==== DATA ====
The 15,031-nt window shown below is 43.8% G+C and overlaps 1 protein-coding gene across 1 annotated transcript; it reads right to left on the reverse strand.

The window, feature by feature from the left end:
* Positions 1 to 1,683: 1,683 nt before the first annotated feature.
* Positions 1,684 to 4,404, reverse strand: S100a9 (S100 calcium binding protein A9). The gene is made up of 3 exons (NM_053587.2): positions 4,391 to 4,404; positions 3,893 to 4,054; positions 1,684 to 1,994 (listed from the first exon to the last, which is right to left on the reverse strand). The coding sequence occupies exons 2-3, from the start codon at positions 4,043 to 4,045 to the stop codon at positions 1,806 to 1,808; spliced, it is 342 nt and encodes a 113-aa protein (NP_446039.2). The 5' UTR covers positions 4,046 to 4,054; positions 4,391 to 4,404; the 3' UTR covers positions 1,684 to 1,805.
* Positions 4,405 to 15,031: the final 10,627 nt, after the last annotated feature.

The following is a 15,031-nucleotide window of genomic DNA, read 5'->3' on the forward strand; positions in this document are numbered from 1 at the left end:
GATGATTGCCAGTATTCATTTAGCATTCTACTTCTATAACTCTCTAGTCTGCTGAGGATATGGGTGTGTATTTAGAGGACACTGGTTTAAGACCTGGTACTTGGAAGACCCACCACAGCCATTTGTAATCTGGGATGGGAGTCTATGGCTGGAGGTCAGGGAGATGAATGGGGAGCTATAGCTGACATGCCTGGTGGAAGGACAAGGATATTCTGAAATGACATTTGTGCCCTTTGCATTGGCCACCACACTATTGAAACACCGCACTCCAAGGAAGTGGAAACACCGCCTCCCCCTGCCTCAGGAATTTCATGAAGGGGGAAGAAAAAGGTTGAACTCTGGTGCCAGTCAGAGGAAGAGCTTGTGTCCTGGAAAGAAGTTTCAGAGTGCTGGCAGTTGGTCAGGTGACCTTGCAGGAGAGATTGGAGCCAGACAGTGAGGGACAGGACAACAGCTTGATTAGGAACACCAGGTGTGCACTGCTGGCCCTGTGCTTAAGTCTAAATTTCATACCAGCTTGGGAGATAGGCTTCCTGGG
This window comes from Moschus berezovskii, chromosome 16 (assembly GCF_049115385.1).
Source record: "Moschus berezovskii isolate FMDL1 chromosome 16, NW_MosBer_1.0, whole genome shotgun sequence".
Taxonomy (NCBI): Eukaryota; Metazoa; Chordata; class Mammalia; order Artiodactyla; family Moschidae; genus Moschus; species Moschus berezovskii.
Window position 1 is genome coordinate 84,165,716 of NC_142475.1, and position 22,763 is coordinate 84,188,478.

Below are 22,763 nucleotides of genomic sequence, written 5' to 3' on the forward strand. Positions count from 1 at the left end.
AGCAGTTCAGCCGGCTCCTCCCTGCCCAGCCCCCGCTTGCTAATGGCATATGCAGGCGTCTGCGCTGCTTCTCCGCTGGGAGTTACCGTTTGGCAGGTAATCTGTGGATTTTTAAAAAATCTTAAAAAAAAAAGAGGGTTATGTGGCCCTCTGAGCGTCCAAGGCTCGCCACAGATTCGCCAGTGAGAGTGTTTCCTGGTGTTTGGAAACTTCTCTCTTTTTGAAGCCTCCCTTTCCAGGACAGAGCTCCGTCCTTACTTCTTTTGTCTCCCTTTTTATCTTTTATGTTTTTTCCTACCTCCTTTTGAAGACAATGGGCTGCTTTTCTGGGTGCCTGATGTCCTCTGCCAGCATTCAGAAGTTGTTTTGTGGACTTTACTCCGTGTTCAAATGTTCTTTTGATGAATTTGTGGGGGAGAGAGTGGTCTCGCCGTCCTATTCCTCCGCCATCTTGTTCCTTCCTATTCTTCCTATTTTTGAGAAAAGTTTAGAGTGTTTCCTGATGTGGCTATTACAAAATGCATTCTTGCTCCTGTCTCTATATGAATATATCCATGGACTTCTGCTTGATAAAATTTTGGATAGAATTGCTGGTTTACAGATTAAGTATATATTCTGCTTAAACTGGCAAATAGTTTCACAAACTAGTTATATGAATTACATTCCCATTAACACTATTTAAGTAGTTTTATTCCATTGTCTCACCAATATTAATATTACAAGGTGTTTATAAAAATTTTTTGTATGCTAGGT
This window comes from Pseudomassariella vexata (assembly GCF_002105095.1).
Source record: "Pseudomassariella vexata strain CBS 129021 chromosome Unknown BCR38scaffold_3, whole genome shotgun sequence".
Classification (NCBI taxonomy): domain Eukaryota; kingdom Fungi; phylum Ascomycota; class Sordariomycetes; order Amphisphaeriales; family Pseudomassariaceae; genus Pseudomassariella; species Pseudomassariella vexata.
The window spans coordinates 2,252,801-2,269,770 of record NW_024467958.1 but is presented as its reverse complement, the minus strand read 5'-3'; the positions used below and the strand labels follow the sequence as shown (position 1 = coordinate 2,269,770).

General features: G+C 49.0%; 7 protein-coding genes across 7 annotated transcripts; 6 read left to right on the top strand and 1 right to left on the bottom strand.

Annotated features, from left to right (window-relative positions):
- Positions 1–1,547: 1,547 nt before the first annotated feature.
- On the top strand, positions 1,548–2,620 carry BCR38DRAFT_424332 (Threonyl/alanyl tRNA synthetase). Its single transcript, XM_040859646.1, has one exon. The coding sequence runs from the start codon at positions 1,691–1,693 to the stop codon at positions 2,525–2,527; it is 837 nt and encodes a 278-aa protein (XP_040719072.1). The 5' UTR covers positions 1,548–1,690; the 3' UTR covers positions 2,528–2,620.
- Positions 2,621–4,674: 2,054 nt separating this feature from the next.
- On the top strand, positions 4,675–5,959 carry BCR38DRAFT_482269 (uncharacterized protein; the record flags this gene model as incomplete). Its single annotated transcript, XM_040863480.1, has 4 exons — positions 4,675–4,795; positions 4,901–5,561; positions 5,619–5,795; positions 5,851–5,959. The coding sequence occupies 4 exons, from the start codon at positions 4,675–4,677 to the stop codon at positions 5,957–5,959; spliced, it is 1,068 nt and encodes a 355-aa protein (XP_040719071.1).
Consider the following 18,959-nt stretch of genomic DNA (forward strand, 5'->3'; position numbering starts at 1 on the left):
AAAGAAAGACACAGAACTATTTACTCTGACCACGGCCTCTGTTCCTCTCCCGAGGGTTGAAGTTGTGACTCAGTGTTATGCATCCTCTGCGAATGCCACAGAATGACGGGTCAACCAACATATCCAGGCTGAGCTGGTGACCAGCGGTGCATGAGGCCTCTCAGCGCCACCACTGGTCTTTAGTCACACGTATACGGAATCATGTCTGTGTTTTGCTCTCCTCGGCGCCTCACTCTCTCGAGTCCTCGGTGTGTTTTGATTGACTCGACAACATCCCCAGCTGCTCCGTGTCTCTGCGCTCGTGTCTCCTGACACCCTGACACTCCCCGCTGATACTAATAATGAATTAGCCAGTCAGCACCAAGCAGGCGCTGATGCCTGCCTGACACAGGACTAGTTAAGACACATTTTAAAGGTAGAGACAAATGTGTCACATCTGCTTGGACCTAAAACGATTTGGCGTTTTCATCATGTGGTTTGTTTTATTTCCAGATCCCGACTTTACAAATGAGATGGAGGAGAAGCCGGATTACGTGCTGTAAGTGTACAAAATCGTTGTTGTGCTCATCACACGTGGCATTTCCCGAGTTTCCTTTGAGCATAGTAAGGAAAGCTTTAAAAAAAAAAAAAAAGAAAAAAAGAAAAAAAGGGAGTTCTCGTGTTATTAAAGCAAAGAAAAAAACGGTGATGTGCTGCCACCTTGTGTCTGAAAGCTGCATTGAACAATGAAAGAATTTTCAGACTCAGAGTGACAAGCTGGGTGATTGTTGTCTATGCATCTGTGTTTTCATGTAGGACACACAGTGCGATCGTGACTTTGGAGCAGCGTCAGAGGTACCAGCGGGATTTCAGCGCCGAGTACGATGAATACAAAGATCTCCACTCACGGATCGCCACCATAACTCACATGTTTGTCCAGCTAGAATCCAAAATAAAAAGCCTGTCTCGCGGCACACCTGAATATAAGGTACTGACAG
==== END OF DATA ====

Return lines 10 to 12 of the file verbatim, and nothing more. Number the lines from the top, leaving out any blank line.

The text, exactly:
Taxonomy (NCBI): Eukaryota; Metazoa; Chordata; class Mammalia; order Artiodactyla; family Moschidae; genus Moschus; species Moschus berezovskii.
Window position 1 is genome coordinate 84,165,716 of NC_142475.1, and position 22,763 is coordinate 84,188,478.

Below are 22,763 nucleotides of genomic sequence, written 5' to 3' on the forward strand. Positions count from 1 at the left end.